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Foreign Policy

Decoding Biden’s Asia Trip

May 31, 2022
  • Shen Dingli

    Professor, Institute of International Studies, Fudan University

Joe Biden has finished his first trip to Asia as U.S. president, which could be summed up in three points: roping in South Korea and Japan, warming up the Indo-Pacific Strategy and reiterating that the United States military will “intervene” for Taiwan’s defense. There basically was nothing new in Biden’s trip, other than launching Indo-Pacific Economic Framework.

It seems inappropriate to over-interpret the just-unveiled IPEF. So, first, let’s look at South Korea and Japan. That Biden first visited South Korea on his first Asian trip as U.S. leader showed the weight he places on the Yun Seok-yeol government and reflected discontent with the last South Korean administration’s keeping a distance from U.S. East Asia policy.

However, South Korea’s biggest problem is not that its external security environment has seriously worsened because of China’s rise. It’s the constant military pressure brought by the DPRK’s nuclear weapons and their effect on the southern peninsula. In this regard, none of the previous South Korean governments has achieved anything substantial. The U.S. is also at its wits’ end. Neither the Yun government in Cheongwadae, nor the Biden administration in the White House has come up with an effective solution.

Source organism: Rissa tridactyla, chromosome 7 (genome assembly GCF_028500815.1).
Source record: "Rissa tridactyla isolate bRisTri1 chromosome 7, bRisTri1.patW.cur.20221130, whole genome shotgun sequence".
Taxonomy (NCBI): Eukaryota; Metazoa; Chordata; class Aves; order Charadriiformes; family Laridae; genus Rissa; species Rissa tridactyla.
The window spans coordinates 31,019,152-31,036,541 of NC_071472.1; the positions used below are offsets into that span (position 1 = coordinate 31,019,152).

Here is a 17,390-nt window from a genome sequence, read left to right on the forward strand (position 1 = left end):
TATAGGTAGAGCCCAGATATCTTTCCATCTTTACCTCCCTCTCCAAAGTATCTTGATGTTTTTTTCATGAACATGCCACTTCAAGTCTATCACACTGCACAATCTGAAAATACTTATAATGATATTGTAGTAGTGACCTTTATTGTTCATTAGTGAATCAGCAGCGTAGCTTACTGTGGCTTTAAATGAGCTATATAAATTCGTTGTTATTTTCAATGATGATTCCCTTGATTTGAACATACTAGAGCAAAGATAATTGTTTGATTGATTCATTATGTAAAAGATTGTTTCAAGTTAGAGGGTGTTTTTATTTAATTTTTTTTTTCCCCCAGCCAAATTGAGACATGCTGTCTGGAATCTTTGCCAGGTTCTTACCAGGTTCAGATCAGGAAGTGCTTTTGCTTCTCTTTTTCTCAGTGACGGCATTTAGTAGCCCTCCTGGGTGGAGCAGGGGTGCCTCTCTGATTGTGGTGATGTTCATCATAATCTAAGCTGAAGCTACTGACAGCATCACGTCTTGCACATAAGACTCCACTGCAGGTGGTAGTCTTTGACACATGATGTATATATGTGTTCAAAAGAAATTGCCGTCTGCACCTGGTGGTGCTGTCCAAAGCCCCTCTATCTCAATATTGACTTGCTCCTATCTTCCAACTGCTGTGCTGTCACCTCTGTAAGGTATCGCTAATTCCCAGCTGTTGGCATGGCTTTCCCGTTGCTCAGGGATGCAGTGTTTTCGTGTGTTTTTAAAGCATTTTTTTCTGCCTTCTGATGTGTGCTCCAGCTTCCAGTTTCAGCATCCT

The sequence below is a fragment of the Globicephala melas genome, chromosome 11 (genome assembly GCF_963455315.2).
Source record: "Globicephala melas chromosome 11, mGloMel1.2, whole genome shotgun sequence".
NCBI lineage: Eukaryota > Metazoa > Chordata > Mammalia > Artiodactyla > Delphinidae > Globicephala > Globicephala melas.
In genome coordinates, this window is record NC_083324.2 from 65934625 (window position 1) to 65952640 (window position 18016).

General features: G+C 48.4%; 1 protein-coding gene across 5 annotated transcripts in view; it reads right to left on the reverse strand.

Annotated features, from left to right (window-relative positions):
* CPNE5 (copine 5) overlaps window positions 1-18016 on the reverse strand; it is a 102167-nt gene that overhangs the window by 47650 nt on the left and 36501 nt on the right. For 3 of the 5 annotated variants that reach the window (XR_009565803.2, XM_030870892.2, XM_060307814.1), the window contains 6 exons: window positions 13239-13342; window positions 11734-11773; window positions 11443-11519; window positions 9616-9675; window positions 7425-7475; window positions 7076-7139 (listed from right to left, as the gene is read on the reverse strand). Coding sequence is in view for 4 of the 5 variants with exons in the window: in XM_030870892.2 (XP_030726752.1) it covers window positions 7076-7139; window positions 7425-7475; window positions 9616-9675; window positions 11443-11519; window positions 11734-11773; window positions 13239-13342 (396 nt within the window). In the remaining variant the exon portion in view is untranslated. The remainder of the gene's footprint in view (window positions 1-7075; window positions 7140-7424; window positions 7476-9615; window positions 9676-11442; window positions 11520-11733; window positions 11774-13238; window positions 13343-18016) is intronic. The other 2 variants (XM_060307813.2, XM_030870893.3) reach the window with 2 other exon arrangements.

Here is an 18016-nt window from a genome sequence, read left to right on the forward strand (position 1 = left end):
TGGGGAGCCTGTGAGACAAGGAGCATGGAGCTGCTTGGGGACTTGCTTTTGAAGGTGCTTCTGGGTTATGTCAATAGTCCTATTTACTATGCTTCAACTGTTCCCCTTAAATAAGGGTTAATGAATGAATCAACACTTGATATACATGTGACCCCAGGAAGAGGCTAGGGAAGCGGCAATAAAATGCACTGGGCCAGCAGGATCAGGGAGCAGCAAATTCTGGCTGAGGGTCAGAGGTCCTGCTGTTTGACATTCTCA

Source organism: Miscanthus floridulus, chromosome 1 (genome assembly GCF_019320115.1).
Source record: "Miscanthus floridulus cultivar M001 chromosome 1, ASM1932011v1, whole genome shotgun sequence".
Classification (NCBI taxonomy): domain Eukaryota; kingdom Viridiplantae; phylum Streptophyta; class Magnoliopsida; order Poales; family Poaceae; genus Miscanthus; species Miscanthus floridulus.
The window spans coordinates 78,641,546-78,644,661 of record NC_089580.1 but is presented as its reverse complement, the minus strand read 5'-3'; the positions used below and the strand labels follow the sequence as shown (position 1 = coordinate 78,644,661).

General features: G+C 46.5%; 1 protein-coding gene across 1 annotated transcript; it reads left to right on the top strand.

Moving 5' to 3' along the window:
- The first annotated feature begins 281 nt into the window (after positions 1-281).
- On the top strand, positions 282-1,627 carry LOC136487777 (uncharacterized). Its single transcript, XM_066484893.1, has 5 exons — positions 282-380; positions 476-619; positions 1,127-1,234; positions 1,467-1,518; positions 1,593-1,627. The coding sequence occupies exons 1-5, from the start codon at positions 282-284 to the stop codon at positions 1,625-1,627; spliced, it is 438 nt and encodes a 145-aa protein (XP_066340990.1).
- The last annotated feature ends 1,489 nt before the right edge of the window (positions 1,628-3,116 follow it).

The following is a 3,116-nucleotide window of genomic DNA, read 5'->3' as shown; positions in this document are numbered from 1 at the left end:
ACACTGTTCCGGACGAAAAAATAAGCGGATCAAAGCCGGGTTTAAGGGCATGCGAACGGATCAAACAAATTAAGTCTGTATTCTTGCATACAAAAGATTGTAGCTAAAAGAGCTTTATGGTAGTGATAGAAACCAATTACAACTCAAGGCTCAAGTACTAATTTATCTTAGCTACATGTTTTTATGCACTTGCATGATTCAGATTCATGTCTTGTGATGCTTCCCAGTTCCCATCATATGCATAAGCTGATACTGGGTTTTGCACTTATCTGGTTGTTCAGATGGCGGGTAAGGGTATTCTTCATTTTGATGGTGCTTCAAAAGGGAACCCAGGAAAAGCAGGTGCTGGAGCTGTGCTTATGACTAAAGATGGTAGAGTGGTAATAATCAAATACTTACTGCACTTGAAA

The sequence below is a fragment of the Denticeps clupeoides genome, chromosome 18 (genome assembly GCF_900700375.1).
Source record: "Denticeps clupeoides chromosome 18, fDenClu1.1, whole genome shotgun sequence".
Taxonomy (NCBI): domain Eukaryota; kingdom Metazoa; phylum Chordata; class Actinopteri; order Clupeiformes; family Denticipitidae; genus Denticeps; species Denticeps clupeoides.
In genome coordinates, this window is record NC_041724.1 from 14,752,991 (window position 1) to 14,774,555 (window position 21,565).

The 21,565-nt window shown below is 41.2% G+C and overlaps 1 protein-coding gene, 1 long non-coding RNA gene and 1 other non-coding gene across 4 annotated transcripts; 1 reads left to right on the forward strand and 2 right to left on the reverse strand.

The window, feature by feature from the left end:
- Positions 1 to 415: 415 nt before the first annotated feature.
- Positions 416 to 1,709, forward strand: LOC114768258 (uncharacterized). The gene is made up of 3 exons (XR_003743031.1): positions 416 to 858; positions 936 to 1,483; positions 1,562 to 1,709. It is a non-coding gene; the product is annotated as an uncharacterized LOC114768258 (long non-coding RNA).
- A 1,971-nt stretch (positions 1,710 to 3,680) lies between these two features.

The symbolic show of goodwill in Biden’s visit far outweighed the substance of strategic cooperation between the U.S. and South Korea. Even if South Korea joins the currently U.S.-dominated Indo-Pacific Economic Framework, it is an outcome of bilateral negotiations under Moon Jae-in. And the future of the framework remains uncertain, not to mention it may become a new driver for China’s development in the next stage.

Even though the U.S. wants to build an Asia-Pacific edition of NATO, Biden was unable to dissolve the historical feud between South Korea and Japan in two days’ time, and the so-called U.S.-Japan-South Korea trilateral military alliance lacks political and security consensus.

The newly inaugurated Yun government’s tough rhetoric on North Korea an its show of greater intimacy with the U.S. are basically meant to serve its campaign purposes — to distinguish its political program from the last administration’s. Yet, since North Korea is politically independent, prides itself on its nuclear weapons and has in fact given up on unifying the peninsula by force, there is no possibility for South Korea and the U.S. to change it. Five years later when the Yun government leaves office, the situation on the peninsula won’t see any abrupt change as the ROK wishes. Whether Biden visits or not makes no difference.

Second, look at the Indo-Pacific. To date, the U.S. only has the Indo-Pacific Strategic Framework proposed by the Trump administration. The Biden government has yet to come up with its own Indo-Pacific strategy. The Trump administration activated the Indo-Pacific Security Mechanism dialogue; the Biden administration has upgraded it to summit level. Since the geographical coverage has expanded from Asia-Pacific to Indo-Pacific, an important goal is to take in India. However, the ultimate failure of the Indo-Pacific mechanism will inevitably be that it has included India.

Connotations of the Indo-Pacific Security Mechanism are freedom and democracy in the region, cooperation in industry and public heath chains and freedom of navigation, which are completely different from alliance mechanisms, which are detached from military joint defense — an important reason the mechanism has incorporated India. The U.S. wasn’t willing to send troops to the Russia-Ukraine conflict, so in the future when it comes to a regional conflict (such as one in the Taiwan Strait) that doesn’t directly involve India, India will find no need to surrender its national sovereignty and take enormous unnecessary risks by joining a military group in advance.